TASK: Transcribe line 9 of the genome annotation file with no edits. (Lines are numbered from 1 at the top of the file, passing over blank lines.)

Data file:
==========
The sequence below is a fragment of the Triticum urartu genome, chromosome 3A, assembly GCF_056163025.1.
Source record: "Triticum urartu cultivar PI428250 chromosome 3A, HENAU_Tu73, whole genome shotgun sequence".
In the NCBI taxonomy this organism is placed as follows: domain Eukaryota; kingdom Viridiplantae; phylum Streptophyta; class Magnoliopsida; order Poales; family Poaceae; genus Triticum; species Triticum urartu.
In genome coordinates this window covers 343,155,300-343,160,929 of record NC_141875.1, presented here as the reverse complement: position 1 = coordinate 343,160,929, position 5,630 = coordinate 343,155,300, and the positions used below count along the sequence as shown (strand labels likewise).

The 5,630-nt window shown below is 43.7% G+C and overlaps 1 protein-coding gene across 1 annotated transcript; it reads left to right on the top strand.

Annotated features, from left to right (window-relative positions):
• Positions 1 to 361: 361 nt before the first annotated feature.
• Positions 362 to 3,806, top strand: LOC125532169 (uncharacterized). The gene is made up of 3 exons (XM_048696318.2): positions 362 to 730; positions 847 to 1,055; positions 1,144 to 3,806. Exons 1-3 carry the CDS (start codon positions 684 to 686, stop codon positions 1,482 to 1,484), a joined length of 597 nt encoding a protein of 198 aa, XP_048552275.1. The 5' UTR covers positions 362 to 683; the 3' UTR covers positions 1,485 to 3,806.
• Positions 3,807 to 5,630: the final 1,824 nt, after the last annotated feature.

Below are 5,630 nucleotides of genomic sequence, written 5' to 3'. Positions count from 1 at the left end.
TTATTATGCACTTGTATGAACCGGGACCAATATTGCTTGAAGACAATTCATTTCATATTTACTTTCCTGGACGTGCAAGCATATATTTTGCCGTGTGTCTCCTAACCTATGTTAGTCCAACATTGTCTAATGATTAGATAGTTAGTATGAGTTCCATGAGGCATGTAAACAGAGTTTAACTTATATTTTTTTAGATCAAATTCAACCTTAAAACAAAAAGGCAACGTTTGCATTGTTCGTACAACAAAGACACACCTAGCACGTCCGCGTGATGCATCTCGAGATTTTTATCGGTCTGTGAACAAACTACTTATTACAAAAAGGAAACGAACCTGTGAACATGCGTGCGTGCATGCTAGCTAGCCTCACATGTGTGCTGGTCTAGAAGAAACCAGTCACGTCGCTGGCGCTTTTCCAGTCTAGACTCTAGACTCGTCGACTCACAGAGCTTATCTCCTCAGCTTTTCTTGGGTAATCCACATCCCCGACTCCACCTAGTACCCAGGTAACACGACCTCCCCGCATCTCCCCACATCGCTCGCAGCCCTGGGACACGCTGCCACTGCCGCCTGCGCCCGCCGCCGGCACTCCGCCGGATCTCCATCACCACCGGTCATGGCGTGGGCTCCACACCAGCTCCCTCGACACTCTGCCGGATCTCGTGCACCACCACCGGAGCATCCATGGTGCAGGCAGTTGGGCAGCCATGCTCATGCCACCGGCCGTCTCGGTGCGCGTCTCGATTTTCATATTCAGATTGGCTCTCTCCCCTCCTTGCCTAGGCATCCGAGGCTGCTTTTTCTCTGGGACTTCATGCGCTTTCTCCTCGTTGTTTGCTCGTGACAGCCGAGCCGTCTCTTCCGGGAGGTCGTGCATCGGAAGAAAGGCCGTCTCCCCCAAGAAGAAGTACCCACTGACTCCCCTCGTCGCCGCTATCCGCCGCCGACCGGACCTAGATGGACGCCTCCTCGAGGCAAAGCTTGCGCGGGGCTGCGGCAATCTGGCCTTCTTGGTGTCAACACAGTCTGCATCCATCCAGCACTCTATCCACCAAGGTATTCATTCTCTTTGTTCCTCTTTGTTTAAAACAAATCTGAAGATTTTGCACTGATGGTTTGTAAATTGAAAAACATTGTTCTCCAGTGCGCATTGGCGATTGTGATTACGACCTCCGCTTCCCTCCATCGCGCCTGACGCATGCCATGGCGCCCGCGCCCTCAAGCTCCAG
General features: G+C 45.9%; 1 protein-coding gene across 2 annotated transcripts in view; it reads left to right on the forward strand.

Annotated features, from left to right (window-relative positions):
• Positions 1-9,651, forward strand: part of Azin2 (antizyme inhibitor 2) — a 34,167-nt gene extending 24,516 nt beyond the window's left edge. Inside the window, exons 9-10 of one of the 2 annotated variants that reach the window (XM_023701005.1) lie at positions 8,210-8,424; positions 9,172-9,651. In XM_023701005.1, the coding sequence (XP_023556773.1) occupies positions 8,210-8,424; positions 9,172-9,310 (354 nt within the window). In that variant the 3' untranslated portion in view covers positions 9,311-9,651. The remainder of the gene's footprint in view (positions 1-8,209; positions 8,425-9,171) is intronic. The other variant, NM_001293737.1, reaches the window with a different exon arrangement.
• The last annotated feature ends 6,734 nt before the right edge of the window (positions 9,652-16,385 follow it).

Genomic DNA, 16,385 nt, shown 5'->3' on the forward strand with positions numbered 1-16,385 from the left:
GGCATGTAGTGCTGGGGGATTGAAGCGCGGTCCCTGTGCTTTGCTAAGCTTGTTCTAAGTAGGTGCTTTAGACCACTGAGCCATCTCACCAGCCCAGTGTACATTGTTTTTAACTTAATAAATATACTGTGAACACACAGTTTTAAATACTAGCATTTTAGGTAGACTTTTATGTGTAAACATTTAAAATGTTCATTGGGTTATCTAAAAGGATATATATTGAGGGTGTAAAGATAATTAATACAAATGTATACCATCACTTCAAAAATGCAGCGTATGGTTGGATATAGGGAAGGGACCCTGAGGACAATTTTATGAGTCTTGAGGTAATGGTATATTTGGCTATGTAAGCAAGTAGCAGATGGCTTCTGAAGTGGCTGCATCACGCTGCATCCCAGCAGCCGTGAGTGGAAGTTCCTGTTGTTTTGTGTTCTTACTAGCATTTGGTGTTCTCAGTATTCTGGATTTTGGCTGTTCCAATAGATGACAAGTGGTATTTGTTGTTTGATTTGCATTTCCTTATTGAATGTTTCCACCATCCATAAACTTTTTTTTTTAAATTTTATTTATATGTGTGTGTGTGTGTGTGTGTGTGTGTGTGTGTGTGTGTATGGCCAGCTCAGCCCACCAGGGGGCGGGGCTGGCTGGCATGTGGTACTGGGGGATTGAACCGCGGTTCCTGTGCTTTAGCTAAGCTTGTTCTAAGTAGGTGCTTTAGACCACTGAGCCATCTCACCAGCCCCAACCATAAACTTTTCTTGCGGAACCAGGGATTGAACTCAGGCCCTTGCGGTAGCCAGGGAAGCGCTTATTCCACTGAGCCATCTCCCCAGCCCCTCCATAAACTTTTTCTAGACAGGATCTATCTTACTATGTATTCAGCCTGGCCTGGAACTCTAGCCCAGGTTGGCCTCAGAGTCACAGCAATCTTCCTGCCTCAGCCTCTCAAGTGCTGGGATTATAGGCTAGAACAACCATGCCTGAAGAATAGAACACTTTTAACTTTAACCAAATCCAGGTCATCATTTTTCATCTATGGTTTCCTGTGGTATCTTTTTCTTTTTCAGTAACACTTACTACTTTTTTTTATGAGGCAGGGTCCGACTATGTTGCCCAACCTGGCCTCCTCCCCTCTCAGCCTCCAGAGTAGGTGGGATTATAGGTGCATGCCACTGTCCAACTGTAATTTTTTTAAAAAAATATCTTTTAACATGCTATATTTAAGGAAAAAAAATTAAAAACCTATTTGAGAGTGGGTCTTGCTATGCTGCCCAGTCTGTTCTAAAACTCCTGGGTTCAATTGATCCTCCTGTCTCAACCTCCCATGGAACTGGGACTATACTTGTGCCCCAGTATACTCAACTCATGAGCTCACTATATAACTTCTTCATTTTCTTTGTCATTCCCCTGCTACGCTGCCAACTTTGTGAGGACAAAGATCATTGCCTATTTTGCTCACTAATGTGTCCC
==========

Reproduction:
• Positions 3,807 to 5,630: the final 1,824 nt, after the last annotated feature.